However, in most cases such unions are not voluntary; there’s often deception and outright violence involved.
In 2016-17, Kim Dong-wan and Ri Chong-seok conducted a study of one hundred North Korean women currently residing in China. Compared to the meager standards for typical North Korean studies, this is a rather large sample — and it was studied thoroughly.
Nearly all of these women are cohabitating with Chinese males. Additionally, Kim and Ri found that over half of their sample — 53 out of 100 women — had been forcefully kidnapped while in China before being sold to their husbands. Only less than a quarter of their sample entered their relations voluntarily.
A story I heard from one such woman in China seems to be typical. Let’s call this woman “Ms. Pak.”
She was lured to China in the early 2000s by promises of reasonably well-paid seasonal work in the fields, and told by a broker that she could go back home after a few months, once the season was over.
Some women in her village had made such trips before and returned home alright — and with pocketfuls of money.
Encouraged by such experiences, Ms. Pak believed the broker’s promises and left for China, only to be sold to a farmer in a remote ethnic Korean village.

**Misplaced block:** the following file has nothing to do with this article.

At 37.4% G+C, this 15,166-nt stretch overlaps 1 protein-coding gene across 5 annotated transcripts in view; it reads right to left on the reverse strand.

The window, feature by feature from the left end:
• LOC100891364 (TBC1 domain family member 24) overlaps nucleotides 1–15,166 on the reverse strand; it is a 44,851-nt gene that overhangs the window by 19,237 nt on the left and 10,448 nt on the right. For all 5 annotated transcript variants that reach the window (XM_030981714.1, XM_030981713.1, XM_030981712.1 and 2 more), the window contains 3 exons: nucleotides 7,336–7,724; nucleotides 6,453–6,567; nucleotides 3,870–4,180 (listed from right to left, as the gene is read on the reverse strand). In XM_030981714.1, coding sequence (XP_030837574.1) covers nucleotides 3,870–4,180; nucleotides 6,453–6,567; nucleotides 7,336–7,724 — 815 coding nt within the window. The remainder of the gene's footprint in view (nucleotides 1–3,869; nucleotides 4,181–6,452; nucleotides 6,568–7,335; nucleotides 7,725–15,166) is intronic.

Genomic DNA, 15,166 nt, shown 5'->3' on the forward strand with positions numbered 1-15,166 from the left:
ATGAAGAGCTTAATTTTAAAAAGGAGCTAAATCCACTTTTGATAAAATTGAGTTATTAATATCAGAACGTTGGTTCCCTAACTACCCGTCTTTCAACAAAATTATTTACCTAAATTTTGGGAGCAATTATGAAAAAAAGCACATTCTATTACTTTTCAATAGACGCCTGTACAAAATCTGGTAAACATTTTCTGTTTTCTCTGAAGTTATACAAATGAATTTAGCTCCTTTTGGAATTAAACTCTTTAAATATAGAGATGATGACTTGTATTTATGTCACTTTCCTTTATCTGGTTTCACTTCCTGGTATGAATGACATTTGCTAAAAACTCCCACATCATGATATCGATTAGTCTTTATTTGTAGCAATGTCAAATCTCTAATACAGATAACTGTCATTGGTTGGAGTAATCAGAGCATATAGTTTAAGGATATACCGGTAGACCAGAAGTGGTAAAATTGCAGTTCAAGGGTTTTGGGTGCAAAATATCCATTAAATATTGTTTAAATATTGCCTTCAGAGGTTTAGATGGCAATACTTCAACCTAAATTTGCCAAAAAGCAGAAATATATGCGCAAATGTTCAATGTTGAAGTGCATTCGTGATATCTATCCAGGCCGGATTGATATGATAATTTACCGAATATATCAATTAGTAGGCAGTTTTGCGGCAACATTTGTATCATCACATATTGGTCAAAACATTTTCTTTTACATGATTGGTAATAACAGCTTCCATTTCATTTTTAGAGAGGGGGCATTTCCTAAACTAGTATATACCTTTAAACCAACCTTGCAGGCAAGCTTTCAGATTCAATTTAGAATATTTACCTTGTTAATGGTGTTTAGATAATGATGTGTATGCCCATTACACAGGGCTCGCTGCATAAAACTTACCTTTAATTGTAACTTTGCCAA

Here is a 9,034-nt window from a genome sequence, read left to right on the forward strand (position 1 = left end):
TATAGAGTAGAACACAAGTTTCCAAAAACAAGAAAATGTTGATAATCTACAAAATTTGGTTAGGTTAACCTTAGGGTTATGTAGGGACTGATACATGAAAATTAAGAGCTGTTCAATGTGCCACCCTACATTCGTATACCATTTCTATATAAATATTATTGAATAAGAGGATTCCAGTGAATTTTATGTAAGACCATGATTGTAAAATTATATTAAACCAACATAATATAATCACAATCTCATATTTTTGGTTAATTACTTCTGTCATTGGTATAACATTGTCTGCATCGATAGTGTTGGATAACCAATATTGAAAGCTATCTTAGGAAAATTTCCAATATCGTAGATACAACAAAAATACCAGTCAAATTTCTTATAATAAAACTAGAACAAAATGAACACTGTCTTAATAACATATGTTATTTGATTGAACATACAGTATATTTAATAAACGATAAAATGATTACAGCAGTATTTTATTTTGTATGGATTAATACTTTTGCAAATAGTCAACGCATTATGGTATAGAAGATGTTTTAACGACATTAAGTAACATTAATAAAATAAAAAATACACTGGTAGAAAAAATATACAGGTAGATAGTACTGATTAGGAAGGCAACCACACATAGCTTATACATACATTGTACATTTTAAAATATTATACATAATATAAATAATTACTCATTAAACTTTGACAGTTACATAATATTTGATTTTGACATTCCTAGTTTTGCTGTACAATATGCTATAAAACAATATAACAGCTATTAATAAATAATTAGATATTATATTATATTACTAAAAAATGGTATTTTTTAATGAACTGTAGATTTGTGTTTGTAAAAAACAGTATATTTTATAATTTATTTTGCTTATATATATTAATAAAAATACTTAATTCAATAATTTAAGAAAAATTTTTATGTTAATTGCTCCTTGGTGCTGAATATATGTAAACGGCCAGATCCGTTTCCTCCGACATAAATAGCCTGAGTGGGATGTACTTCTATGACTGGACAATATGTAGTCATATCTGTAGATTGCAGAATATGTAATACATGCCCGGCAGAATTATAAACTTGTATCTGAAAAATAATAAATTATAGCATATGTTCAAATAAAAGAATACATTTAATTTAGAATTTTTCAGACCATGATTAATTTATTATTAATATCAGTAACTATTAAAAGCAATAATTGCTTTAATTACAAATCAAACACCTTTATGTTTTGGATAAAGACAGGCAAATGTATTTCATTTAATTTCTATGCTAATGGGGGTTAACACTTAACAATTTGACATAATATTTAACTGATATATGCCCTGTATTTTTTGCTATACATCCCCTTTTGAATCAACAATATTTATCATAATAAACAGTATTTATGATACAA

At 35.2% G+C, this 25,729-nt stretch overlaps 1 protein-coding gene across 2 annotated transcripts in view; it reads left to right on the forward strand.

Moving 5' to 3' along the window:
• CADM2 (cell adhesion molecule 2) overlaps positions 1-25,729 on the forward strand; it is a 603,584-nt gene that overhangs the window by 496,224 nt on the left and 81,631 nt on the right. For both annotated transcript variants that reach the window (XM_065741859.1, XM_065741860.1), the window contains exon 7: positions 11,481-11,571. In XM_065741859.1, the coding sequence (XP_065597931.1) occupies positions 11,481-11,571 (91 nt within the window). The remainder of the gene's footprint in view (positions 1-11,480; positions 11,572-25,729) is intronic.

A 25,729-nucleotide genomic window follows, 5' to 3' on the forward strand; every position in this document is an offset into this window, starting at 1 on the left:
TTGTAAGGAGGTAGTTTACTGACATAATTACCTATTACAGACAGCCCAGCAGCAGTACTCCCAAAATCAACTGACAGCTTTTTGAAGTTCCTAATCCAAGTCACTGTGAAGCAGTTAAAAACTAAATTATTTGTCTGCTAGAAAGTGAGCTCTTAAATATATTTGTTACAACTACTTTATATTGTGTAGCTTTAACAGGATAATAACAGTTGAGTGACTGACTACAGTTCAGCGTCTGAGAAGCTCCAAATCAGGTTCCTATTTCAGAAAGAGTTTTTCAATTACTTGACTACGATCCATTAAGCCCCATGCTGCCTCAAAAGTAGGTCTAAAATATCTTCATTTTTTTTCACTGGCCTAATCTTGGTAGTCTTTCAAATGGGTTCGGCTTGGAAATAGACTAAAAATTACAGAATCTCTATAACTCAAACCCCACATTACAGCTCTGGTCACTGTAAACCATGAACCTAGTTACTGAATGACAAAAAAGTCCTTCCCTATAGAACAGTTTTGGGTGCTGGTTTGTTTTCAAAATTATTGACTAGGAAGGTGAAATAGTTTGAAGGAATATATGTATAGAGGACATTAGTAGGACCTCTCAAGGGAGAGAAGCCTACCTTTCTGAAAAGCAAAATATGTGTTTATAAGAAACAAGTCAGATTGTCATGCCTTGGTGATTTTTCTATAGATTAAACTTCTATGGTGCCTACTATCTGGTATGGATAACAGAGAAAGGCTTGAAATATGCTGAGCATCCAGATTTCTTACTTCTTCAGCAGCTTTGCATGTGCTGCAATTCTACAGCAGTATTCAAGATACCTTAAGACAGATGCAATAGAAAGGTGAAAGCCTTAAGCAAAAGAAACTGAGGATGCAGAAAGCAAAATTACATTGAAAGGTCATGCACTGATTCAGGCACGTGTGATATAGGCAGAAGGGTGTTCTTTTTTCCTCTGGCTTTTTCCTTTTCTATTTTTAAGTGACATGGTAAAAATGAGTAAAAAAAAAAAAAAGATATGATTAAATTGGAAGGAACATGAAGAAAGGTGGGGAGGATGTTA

In most cases, these women cannot run away, even if they wanted to. They are sometimes watched by their captors, but even where that is not the case they often prefer to stay where they were taken against their will.
They are in a foreign country, where things are incomprehensible and bizarre. They understand that in all probability, they would be immediately discovered, arrested, and extradited back to North Korea where a stint in prison is almost unavoidable.
Most of them are terrified by the thought of this, so they stay. They grudgingly accepting the fate of the common law wife, providing labor, sex, and, if they’re lucky, sons to the Chinese male and his family.
There’s often deception and outright violence involved
The transaction always requires money: predictably, ‘forced marriage brokers’ do not work for free. All money is paid to the brokers, while the ‘sold’ woman and her family get nothing.